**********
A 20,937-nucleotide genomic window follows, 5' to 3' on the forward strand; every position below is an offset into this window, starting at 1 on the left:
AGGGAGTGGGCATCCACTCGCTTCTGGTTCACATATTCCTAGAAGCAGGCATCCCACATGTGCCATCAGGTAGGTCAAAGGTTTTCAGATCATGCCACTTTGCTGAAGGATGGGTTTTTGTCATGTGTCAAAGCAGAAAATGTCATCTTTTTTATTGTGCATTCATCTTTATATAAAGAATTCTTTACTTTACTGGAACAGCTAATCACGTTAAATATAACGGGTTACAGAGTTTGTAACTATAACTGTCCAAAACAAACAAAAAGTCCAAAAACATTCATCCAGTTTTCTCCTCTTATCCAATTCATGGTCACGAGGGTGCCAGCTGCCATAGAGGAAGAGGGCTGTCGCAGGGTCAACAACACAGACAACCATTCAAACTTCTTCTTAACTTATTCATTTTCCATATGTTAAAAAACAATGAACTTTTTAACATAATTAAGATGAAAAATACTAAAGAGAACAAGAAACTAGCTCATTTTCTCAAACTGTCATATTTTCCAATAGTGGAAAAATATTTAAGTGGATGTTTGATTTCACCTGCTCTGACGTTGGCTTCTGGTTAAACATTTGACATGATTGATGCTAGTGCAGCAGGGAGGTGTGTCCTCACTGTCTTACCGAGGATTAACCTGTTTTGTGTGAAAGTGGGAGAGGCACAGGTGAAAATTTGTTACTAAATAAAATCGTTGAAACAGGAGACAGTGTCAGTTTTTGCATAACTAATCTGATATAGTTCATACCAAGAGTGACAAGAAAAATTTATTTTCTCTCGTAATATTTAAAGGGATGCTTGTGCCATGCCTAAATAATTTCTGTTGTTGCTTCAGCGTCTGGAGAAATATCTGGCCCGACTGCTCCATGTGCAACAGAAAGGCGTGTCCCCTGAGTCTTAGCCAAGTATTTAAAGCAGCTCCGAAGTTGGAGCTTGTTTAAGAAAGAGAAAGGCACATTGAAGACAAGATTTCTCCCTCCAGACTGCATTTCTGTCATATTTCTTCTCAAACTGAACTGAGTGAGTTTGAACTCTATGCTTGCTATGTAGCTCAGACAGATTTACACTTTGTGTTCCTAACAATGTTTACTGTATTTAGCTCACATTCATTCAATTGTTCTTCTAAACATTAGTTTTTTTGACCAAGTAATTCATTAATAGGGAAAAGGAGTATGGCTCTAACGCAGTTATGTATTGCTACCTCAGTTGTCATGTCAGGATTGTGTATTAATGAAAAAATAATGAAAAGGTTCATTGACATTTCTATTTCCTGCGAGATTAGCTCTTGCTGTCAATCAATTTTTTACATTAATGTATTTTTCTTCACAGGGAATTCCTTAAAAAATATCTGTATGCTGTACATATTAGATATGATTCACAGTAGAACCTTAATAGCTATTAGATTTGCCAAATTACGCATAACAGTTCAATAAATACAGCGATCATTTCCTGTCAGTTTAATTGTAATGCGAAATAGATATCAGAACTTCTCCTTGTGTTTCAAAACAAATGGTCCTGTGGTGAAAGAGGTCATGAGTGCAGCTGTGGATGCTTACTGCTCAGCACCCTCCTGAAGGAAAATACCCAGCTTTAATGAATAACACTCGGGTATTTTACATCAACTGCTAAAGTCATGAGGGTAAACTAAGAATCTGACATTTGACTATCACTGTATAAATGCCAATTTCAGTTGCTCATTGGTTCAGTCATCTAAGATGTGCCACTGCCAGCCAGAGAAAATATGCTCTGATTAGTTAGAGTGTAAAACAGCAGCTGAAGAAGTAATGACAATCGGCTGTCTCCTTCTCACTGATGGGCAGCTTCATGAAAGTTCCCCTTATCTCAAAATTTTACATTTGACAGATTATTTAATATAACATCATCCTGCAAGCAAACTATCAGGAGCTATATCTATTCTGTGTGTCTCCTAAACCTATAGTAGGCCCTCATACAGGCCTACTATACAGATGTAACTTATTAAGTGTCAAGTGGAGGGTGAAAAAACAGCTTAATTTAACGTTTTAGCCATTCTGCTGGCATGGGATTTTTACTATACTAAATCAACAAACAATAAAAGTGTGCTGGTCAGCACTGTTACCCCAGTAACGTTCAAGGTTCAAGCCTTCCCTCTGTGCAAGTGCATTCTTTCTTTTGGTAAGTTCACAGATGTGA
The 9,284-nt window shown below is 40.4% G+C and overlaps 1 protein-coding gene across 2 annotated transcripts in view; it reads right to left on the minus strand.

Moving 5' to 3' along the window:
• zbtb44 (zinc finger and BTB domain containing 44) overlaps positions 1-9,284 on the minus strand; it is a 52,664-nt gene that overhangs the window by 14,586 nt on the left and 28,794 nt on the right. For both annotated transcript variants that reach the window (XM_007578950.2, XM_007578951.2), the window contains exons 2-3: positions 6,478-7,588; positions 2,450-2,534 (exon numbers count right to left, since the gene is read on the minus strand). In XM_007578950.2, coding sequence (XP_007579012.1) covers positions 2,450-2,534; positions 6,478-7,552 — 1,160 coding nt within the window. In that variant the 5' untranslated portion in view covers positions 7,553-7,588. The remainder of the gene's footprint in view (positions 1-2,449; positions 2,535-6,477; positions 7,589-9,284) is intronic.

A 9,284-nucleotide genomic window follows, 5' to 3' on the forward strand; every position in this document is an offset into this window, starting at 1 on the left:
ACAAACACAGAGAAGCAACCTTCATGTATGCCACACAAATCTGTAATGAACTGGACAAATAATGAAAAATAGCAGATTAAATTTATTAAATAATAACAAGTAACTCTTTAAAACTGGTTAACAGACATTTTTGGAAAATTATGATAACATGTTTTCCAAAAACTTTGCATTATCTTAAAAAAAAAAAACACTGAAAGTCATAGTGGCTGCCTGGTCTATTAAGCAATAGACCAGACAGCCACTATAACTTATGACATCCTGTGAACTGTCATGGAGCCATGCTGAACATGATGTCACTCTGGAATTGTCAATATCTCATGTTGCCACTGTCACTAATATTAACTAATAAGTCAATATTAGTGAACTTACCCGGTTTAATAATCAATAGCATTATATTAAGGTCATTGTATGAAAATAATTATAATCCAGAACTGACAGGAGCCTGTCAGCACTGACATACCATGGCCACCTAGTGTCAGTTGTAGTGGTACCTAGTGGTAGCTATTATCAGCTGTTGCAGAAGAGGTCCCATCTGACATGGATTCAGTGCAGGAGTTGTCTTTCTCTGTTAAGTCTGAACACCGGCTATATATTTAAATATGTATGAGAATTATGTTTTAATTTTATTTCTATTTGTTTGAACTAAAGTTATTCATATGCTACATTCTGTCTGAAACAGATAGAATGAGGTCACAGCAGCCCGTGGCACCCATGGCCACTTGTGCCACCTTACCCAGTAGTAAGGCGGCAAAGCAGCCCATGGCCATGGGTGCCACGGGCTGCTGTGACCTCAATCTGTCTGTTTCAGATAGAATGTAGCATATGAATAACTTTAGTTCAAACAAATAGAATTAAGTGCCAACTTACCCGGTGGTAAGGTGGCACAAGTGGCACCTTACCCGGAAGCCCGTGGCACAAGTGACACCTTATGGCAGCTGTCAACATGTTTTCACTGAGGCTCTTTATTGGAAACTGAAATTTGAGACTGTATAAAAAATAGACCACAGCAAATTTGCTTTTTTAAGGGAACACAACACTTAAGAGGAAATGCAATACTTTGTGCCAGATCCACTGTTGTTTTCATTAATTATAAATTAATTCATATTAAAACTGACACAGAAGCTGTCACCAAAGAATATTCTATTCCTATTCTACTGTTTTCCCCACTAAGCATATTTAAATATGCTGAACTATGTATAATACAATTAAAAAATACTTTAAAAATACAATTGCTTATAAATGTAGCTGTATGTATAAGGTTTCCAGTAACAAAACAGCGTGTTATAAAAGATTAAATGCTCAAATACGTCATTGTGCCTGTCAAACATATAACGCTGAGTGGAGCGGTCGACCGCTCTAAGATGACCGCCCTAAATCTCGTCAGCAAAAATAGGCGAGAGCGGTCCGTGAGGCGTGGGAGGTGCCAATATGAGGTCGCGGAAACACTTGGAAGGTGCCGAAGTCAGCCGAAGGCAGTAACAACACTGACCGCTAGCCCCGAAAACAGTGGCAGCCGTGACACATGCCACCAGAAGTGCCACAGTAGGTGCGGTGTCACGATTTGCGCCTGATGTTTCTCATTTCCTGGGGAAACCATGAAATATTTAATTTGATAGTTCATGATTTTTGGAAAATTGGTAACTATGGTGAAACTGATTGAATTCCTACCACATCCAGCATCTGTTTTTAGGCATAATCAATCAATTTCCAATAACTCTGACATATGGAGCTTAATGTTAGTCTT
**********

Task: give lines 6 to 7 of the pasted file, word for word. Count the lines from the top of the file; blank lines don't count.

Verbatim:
A 9,284-nucleotide genomic window follows, 5' to 3' on the forward strand; every position in this document is an offset into this window, starting at 1 on the left:
ACAAACACAGAGAAGCAACCTTCATGTATGCCACACAAATCTGTAATGAACTGGACAAATAATGAAAAATAGCAGATTAAATTTATTAAATAATAACAAGTAACTCTTTAAAACTGGTTAACAGACATTTTTGGAAAATTATGATAACATGTTTTCCAAAAACTTTGCATTATCTTAAAAAAAAAAAACACTGAAAGTCATAGTGGCTGCCTGGTCTATTAAGCAATAGACCAGACAGCCACTATAACTTATGACATCCTGTGAACTGTCATGGAGCCATGCTGAACATGATGTCACTCTGGAATTGTCAATATCTCATGTTGCCACTGTCACTAATATTAACTAATAAGTCAATATTAGTGAACTTACCCGGTTTAATAATCAATAGCATTATATTAAGGTCATTGTATGAAAATAATTATAATCCAGAACTGACAGGAGCCTGTCAGCACTGACATACCATGGCCACCTAGTGTCAGTTGTAGTGGTACCTAGTGGTAGCTATTATCAGCTGTTGCAGAAGAGGTCCCATCTGACATGGATTCAGTGCAGGAGTTGTCTTTCTCTGTTAAGTCTGAACACCGGCTATATATTTAAATATGTATGAGAATTATGTTTTAATTTTATTTCTATTTGTTTGAACTAAAGTTATTCATATGCTACATTCTGTCTGAAACAGATAGAATGAGGTCACAGCAGCCCGTGGCACCCATGGCCACTTGTGCCACCTTACCCAGTAGTAAGGCGGCAAAGCAGCCCATGGCCATGGGTGCCACGGGCTGCTGTGACCTCAATCTGTCTGTTTCAGATAGAATGTAGCATATGAATAACTTTAGTTCAAACAAATAGAATTAAGTGCCAACTTACCCGGTGGTAAGGTGGCACAAGTGGCACCTTACCCGGAAGCCCGTGGCACAAGTGACACCTTATGGCAGCTGTCAACATGTTTTCACTGAGGCTCTTTATTGGAAACTGAAATTTGAGACTGTATAAAAAATAGACCACAGCAAATTTGCTTTTTTAAGGGAACACAACACTTAAGAGGAAATGCAATACTTTGTGCCAGATCCACTGTTGTTTTCATTAATTATAAATTAATTCATATTAAAACTGACACAGAAGCTGTCACCAAAGAATATTCTATTCCTATTCTACTGTTTTCCCCACTAAGCATATTTAAATATGCTGAACTATGTATAATACAATTAAAAAATACTTTAAAAATACAATTGCTTATAAATGTAGCTGTATGTATAAGGTTTCCAGTAACAAAACAGCGTGTTATAAAAGATTAAATGCTCAAATACGTCATTGTGCCTGTCAAACATATAACGCTGAGTGGAGCGGTCGACCGCTCTAAGATGACCGCCCTAAATCTCGTCAGCAAAAATAGGCGAGAGCGGTCCGTGAGGCGTGGGAGGTGCCAATATGAGGTCGCGGAAACACTTGGAAGGTGCCGAAGTCAGCCGAAGGCAGTAACAACACTGACCGCTAGCCCCGAAAACAGTGGCAGCCGTGACACATGCCACCAGAAGTGCCACAGTAGGTGCGGTGTCACGATTTGCGCCTGATGTTTCTCATTTCCTGGGGAAACCATGAAATATTTAATTTGATAGTTCATGATTTTTGGAAAATTGGTAACTATGGTGAAACTGATTGAATTCCTACCACATCCAGCATCTGTTTTTAGGCATAATCAATCAATTTCCAATAACTCTGACATATGGAGCTTAATGTTAGTCTT